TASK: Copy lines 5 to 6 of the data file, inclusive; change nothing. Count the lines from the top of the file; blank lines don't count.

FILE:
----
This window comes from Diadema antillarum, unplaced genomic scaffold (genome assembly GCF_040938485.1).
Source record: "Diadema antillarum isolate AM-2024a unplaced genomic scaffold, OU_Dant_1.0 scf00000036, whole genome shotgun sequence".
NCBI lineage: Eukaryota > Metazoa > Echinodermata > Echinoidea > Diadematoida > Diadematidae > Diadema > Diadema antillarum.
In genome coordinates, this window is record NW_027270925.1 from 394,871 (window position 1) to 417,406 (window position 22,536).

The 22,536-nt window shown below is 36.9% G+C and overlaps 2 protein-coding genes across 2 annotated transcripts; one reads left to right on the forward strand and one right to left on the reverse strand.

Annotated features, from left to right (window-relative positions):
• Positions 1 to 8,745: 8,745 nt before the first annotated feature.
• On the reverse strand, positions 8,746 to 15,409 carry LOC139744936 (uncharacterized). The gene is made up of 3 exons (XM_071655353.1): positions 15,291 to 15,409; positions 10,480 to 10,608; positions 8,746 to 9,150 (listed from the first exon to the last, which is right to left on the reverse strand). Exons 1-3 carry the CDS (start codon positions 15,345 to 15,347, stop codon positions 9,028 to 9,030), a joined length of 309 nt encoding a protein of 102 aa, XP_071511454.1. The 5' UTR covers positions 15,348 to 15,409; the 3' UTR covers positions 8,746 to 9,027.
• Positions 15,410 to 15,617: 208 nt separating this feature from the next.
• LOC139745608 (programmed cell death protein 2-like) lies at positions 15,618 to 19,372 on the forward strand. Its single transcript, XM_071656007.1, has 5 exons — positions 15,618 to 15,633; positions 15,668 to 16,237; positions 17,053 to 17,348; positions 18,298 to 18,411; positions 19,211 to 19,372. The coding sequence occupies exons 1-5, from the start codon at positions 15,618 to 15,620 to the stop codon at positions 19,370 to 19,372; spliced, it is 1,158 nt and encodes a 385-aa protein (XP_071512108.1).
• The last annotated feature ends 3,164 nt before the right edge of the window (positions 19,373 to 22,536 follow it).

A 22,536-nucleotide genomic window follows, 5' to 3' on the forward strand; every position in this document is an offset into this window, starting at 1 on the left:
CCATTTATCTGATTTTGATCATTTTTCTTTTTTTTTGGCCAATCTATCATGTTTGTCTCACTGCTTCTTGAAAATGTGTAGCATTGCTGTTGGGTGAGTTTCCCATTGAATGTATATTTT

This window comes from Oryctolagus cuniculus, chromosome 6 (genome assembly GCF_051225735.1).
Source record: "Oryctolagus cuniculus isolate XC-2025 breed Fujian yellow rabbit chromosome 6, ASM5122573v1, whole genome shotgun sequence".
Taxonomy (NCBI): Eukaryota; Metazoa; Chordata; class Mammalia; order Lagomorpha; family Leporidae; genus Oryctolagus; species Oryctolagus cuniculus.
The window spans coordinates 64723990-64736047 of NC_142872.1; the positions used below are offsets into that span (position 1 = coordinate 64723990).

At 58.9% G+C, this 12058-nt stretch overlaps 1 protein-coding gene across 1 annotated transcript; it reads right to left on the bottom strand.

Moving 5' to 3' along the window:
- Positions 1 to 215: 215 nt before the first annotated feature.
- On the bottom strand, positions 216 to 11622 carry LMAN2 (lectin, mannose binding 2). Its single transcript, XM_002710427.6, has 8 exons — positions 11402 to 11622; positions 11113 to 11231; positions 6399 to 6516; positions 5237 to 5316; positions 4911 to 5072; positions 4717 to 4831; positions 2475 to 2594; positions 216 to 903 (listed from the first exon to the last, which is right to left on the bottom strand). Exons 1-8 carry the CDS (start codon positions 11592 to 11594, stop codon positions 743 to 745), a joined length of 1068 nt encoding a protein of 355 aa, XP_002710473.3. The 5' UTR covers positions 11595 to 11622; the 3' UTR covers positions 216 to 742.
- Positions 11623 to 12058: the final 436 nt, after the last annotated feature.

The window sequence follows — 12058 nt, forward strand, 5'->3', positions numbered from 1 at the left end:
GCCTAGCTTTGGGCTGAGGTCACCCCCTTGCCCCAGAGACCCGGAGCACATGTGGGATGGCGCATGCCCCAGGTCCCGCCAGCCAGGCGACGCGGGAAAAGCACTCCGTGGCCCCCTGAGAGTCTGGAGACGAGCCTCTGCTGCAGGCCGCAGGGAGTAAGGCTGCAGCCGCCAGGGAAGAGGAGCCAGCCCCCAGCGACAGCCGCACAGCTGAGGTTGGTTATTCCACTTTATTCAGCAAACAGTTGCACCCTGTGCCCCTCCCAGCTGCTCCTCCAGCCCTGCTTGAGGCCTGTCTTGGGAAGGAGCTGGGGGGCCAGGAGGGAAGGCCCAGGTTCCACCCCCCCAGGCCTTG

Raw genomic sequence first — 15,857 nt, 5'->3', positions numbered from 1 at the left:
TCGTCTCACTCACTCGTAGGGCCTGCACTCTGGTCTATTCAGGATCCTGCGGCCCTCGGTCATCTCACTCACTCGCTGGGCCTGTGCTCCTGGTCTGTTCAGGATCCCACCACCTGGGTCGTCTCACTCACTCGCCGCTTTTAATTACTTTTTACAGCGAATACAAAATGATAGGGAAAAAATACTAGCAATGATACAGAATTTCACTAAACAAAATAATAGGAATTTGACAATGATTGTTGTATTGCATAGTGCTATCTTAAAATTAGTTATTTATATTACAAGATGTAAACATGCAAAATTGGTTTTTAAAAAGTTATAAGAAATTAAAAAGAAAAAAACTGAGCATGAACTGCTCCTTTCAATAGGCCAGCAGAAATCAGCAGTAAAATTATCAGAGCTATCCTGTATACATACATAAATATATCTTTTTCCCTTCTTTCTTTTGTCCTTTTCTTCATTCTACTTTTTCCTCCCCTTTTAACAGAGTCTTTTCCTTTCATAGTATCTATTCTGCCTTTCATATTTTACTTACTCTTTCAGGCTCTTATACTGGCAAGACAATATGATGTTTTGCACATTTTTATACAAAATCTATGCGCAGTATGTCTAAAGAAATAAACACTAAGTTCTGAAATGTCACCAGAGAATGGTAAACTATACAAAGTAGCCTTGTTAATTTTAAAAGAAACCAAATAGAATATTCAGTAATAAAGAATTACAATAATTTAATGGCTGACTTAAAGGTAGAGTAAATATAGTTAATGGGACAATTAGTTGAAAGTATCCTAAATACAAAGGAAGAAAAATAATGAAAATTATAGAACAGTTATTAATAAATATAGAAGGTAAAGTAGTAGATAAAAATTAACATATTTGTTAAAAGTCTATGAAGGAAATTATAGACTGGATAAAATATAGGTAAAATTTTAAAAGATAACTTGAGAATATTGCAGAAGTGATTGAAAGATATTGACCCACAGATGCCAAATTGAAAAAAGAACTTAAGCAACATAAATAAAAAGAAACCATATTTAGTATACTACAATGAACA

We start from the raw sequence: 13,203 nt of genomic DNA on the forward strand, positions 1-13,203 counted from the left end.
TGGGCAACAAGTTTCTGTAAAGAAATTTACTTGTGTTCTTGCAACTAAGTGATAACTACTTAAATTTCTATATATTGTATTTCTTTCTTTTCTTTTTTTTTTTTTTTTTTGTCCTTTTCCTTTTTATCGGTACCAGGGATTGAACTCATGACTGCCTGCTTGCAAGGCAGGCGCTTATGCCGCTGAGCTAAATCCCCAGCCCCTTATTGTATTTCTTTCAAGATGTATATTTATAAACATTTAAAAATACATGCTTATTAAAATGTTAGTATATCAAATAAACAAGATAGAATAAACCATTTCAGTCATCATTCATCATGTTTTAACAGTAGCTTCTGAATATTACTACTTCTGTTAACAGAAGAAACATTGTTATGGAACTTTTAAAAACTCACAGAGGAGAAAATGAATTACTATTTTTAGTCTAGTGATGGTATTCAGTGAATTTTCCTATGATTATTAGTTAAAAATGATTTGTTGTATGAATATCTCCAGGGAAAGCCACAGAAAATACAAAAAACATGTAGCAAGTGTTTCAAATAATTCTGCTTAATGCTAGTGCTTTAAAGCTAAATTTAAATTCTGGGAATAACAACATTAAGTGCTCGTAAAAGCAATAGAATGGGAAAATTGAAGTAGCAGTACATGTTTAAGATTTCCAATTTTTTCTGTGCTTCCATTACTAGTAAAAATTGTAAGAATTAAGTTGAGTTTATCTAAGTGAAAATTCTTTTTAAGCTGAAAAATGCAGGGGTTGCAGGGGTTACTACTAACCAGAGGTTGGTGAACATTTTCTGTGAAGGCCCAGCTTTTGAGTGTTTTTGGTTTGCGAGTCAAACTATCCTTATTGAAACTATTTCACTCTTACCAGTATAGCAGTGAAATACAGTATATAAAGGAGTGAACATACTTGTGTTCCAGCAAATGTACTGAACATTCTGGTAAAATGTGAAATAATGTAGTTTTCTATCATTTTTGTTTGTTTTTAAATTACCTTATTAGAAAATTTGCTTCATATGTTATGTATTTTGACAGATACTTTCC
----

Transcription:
The 22,536-nt window shown below is 36.9% G+C and overlaps 2 protein-coding genes across 2 annotated transcripts; one reads left to right on the forward strand and one right to left on the reverse strand.

Annotated features, from left to right (window-relative positions):